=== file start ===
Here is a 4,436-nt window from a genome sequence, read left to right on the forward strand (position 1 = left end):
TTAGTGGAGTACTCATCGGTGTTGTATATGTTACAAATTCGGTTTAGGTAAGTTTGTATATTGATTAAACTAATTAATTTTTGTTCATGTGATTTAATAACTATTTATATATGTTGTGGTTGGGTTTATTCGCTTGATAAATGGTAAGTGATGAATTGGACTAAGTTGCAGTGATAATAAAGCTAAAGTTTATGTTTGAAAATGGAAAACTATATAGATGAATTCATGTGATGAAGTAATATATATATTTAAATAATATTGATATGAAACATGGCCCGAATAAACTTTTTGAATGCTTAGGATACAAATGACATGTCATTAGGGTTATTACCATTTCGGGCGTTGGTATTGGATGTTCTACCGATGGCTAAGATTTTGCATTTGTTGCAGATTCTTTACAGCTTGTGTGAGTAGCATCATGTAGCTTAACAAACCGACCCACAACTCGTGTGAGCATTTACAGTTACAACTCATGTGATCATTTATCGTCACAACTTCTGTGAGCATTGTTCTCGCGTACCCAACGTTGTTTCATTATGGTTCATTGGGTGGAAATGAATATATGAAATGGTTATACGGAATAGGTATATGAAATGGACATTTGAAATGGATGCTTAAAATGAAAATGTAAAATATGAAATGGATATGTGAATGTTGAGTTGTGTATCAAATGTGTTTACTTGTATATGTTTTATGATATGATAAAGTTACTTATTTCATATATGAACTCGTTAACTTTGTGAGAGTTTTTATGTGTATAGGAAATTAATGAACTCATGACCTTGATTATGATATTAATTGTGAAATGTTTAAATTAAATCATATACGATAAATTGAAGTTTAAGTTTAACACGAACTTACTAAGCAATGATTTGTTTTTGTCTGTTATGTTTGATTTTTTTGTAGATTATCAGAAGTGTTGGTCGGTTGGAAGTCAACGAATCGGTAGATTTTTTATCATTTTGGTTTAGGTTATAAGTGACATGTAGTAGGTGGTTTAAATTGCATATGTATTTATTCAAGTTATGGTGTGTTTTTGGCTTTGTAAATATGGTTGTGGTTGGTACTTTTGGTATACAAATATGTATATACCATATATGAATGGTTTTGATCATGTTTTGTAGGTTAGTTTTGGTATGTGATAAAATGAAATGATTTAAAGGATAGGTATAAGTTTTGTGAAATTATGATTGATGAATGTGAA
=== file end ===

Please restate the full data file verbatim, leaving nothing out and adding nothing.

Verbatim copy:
Here is a 4,436-nt window from a genome sequence, read left to right on the forward strand (position 1 = left end):
TTAGTGGAGTACTCATCGGTGTTGTATATGTTACAAATTCGGTTTAGGTAAGTTTGTATATTGATTAAACTAATTAATTTTTGTTCATGTGATTTAATAACTATTTATATATGTTGTGGTTGGGTTTATTCGCTTGATAAATGGTAAGTGATGAATTGGACTAAGTTGCAGTGATAATAAAGCTAAAGTTTATGTTTGAAAATGGAAAACTATATAGATGAATTCATGTGATGAAGTAATATATATATTTAAATAATATTGATATGAAACATGGCCCGAATAAACTTTTTGAATGCTTAGGATACAAATGACATGTCATTAGGGTTATTACCATTTCGGGCGTTGGTATTGGATGTTCTACCGATGGCTAAGATTTTGCATTTGTTGCAGATTCTTTACAGCTTGTGTGAGTAGCATCATGTAGCTTAACAAACCGACCCACAACTCGTGTGAGCATTTACAGTTACAACTCATGTGATCATTTATCGTCACAACTTCTGTGAGCATTGTTCTCGCGTACCCAACGTTGTTTCATTATGGTTCATTGGGTGGAAATGAATATATGAAATGGTTATACGGAATAGGTATATGAAATGGACATTTGAAATGGATGCTTAAAATGAAAATGTAAAATATGAAATGGATATGTGAATGTTGAGTTGTGTATCAAATGTGTTTACTTGTATATGTTTTATGATATGATAAAGTTACTTATTTCATATATGAACTCGTTAACTTTGTGAGAGTTTTTATGTGTATAGGAAATTAATGAACTCATGACCTTGATTATGATATTAATTGTGAAATGTTTAAATTAAATCATATACGATAAATTGAAGTTTAAGTTTAACACGAACTTACTAAGCAATGATTTGTTTTTGTCTGTTATGTTTGATTTTTTTGTAGATTATCAGAAGTGTTGGTCGGTTGGAAGTCAACGAATCGGTAGATTTTTTATCATTTTGGTTTAGGTTATAAGTGACATGTAGTAGGTGGTTTAAATTGCATATGTATTTATTCAAGTTATGGTGTGTTTTTGGCTTTGTAAATATGGTTGTGGTTGGTACTTTTGGTATACAAATATGTATATACCATATATGAATGGTTTTGATCATGTTTTGTAGGTTAGTTTTGGTATGTGATAAAATGAAATGATTTAAAGGATAGGTATAAGTTTTGTGAAATTATGATTGATGAATGTGAA